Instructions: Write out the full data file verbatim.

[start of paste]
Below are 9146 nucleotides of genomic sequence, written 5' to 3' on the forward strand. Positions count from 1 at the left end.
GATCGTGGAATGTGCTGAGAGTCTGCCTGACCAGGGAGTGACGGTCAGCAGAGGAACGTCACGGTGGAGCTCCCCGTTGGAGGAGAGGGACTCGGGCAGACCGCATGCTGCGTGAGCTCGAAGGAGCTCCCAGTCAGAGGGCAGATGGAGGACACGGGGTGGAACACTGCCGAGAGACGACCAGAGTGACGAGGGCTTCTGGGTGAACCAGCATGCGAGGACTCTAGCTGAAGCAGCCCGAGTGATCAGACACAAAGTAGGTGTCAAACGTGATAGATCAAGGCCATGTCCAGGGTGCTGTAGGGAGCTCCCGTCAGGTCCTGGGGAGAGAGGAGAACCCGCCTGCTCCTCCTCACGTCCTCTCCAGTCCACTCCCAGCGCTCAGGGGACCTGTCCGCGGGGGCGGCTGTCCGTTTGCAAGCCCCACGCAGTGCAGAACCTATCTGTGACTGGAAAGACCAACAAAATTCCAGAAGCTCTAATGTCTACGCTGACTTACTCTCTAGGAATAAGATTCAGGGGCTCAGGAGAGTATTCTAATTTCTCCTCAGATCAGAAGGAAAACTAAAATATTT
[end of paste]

Below are 9146 nucleotides of genomic sequence, written 5' to 3' on the forward strand. Positions count from 1 at the left end.
GATCGTGGAATGTGCTGAGAGTCTGCCTGACCAGGGAGTGACGGTCAGCAGAGGAACGTCACGGTGGAGCTCCCCGTTGGAGGAGAGGGACTCGGGCAGACCGCATGCTGCGTGAGCTCGAAGGAGCTCCCAGTCAGAGGGCAGATGGAGGACACGGGGTGGAACACTGCCGAGAGACGACCAGAGTGACGAGGGCTTCTGGGTGAACCAGCATGCGAGGACTCTAGCTGAAGCAGCCCGAGTGATCAGACACAAAGTAGGTGTCAAACGTGATAGATCAAGGCCATGTCCAGGGTGCTGTAGGGAGCTCCCGTCAGGTCCTGGGGAGAGAGGAGAACCCGCCTGCTCCTCCTCACGTCCTCTCCAGTCCACTCCCAGCGCTCAGGGGACCTGTCCGCGGGGGCGGCTGTCCGTTTGCAAGCCCCACGCAGTGCAGAACCTATCTGTGACTGGAAAGACCAACAAAATTCCAGAAGCTCTAATGTCTACGCTGACTTACTCTCTAGGAATAAGATTCAGGGGCTCAGGAGAGTATTCTAATTTCTCCTCAGATCAGAAGGAAAACTAAAATATTT